At the same time, there are some cases when it is appropriate to restrict access to data, which Figshare supports via embargo, private link, and linked data options. An embargo can be applied for any period of time on either the files only or the entire item. Figshare for Institutions may also offer the ability to restrict access to logged-in users, groups, or by IP range, and can enable a “request access” feature.
Data on figshare.com must be licensed under a CC0 or CC-BY license (or a GPL, MIT, or Apache license for code) in order to encourage broad reusability of the work. Metadata is licensed CC0.
Metrics of reuse are openly tracked for each public item on Figshare including the number of Views, Downloads, and Citations and the Altmetric score. Views and downloads are COUNTER compliant and citation data is harvested from the full text of preprints and publications based on the dataset’s unique DOI. Figshare has also implemented Make Data Count to meet community standards for metrics.
Content on the figshare.com must be licensed under a machine readable license: either a CC0 or CC-BY license, or a GPL, MIT, or Apache license for code, to encourage broad reusability of the data.
Researchers are encouraged to include additional documentation regarding any access or reuse requirements as a README file and in the dataset description.
Figshare has clear policies on security, integrity, and privacy:
Figshare is ISO27001 certified.
Figshare has a documented Incident Management Procedure as does Digital Science.
Figshare is ISO27001 certified
Figshare accepts all file formats in order to keep the barriers to data sharing low for researchers. This allows researchers to share the data according to the best practices of their research communities as well as allows flexibility for certain methods or disciplines where specific file types that may not be open are required for data access or reuse. Figshare does not currently perform file conversion en masse specifically because we cannot know the open formats that would be best suited for specific data types or disciplines, although this is under consideration for future development.
Figshare encourages researchers to apply best practices for data sharing according to the FAIR principles, archival best practices in particular for file formats, the standards of their specific methodology or discipline, or the requirements of the funder, publisher, or data management plan (see our Guide to Best Practice for sharing data on Figshare).
All files and metadata publicly available on Figshare are available to be freely downloaded, including via the Figshare API at https://docs.figshare.com/. Figshare’s Open API supports OAI-PMH, which gives a simple technical option for data providers to make their metadata available to services, based on the open standards HTTP (Hypertext Transport Protocol) and XML (Extensible Markup Language). For more information please visit: https://www.openarchives.org/pmh/.
Figshare tracks all uploaded files and any revisions made to the files or metadata of draft and published items. Once published, Figshare supports version control. DOIs are version controlled and publication dates are openly tracked. Published data cannot be deleted from Figshare. For Figshare for organizations portals, actions such as changes made by a reviewer or by an administrator impersonating a user are logged.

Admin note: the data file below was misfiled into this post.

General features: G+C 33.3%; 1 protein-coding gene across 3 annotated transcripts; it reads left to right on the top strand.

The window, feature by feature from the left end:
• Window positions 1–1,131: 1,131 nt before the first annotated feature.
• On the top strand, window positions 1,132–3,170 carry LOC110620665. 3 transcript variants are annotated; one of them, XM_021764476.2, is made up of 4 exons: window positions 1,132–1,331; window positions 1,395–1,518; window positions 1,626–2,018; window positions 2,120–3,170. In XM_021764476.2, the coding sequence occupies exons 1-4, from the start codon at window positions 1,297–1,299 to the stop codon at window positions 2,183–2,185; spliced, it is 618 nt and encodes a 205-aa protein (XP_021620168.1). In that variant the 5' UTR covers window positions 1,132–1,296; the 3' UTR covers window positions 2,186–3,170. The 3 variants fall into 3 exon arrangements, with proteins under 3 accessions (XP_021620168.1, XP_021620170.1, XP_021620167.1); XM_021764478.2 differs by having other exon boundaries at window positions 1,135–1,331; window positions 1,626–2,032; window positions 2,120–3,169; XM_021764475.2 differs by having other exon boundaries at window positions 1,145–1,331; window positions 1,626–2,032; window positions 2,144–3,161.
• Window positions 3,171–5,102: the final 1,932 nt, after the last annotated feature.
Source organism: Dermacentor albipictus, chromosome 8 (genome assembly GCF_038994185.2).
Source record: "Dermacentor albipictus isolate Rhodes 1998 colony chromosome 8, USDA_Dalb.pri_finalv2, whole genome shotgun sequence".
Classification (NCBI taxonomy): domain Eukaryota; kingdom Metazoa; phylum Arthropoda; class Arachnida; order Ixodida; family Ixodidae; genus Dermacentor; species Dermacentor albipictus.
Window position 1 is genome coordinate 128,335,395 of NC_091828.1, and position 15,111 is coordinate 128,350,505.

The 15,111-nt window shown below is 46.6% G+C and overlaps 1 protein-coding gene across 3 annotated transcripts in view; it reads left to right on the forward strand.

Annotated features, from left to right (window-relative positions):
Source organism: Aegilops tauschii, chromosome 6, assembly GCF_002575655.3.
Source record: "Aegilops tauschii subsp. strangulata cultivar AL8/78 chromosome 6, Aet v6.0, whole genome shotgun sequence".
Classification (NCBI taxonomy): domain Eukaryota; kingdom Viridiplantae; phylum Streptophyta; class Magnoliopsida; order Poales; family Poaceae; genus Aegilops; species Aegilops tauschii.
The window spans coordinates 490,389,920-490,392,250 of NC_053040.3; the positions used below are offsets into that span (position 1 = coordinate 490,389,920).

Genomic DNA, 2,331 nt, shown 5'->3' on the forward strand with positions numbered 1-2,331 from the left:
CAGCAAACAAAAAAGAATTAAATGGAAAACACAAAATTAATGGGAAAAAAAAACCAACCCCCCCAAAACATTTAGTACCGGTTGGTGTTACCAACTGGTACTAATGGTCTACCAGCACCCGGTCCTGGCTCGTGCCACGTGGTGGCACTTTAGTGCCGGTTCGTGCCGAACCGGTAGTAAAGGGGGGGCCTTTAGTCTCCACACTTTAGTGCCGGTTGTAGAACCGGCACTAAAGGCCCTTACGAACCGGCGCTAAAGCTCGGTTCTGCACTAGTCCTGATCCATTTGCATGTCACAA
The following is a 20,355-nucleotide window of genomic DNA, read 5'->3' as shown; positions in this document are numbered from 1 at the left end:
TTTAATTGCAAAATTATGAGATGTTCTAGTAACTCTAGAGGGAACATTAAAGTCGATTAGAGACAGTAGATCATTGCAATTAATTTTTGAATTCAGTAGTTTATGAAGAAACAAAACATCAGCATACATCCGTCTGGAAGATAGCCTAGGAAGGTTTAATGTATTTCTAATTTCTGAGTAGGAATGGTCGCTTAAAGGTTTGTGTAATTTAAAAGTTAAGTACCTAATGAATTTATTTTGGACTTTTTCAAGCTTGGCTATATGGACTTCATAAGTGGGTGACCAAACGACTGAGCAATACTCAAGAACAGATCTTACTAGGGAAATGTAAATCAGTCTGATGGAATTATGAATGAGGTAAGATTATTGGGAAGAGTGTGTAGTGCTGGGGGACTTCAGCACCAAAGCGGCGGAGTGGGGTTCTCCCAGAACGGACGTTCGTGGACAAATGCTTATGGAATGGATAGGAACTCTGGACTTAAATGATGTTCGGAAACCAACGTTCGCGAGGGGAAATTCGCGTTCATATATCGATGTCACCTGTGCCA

All content on Figshare will be retained for the lifetime of the repository and is guaranteed to be retained and persistently available for a minimum of 10 years. Figshare has been working hard to establish a business model that supports sustainability of the research outputs hosted on Figshare. Data is stored redundantly in the cloud as well as archived for long-term preservation.
When sharing data from human participants, particular consideration must be paid to data sharing practices from the beginning of the project (e.g., IRB protocol and informed consent language) through data management and sharing (e.g., de-identification, access). Researchers must manage and share data in accordance with Federal Regulations for the protection of human research participants, NIH expectations for sharing data from human participants (NIH Human Subjects Research), and any requirements of their academic institution or Institutional Review Board.
Figshare may also be used in combination with other data repositories to share some research outputs in a restricted manner and others more openly. Links between these related outputs can be specified in the dataset description and metadata.
Figshare.com does not currently meet the considerations for documenting fidelity to consent, privacy features specific to human data (e.g. tiered access, credentialing of data users) or data access requests, however some of these may be met by Figshare for Institutions repositories that employ dataset review or enable the ‘Request Access to Restricted Files’ feature.
Figshare does not currently administer restricted access to datasets but researchers or organizations may use Figshare’s restricted access functionality to do so in combination with other systems. An embargo may be applied to files only or files and metadata, linked files can be hosted elsewhere, and access can be provided by private link or to certain groups on custom Figshare portals.
Additional features for requesting and providing restricted access to certain logged-in users are forthcoming as well as updates to private links functionality.
Access to files uploaded but not yet published on figshare.com is limited to the user account that uploaded them. Private links may be generated by a user to provide access to others, however access is available to anyone with the link and is not audited. For published items on figshare.com, access is freely available to all without an account unless an embargo has been applied and this access is not audited. Views and downloads are counted on a per item basis and are logged by IP address but not by user account or any other end user information.
How Figshare meets the Office of Science and Technology Policy's (OSTP) Desirable Characteristics of Data Repositories for Federally Funded Research